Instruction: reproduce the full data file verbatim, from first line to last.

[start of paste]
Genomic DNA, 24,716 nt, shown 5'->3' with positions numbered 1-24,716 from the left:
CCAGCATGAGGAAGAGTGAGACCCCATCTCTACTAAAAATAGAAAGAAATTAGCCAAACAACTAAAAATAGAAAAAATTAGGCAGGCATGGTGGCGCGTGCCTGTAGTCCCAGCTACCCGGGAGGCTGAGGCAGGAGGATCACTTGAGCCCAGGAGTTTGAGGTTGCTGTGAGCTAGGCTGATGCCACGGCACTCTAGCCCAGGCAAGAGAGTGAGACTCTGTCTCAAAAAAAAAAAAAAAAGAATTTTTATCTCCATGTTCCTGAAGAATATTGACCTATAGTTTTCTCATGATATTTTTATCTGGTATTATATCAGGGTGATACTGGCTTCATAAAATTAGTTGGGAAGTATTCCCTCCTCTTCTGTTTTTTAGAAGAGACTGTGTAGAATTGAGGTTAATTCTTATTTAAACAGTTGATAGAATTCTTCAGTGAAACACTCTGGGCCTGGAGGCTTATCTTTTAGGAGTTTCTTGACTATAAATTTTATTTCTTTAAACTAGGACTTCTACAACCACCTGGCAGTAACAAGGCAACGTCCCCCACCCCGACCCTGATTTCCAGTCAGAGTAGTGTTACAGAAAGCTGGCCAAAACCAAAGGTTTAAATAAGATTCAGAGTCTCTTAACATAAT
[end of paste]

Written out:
Genomic DNA, 24,716 nt, shown 5'->3' with positions numbered 1-24,716 from the left:
CCAGCATGAGGAAGAGTGAGACCCCATCTCTACTAAAAATAGAAAGAAATTAGCCAAACAACTAAAAATAGAAAAAATTAGGCAGGCATGGTGGCGCGTGCCTGTAGTCCCAGCTACCCGGGAGGCTGAGGCAGGAGGATCACTTGAGCCCAGGAGTTTGAGGTTGCTGTGAGCTAGGCTGATGCCACGGCACTCTAGCCCAGGCAAGAGAGTGAGACTCTGTCTCAAAAAAAAAAAAAAAAGAATTTTTATCTCCATGTTCCTGAAGAATATTGACCTATAGTTTTCTCATGATATTTTTATCTGGTATTATATCAGGGTGATACTGGCTTCATAAAATTAGTTGGGAAGTATTCCCTCCTCTTCTGTTTTTTAGAAGAGACTGTGTAGAATTGAGGTTAATTCTTATTTAAACAGTTGATAGAATTCTTCAGTGAAACACTCTGGGCCTGGAGGCTTATCTTTTAGGAGTTTCTTGACTATAAATTTTATTTCTTTAAACTAGGACTTCTACAACCACCTGGCAGTAACAAGGCAACGTCCCCCACCCCGACCCTGATTTCCAGTCAGAGTAGTGTTACAGAAAGCTGGCCAAAACCAAAGGTTTAAATAAGATTCAGAGTCTCTTAACATAAT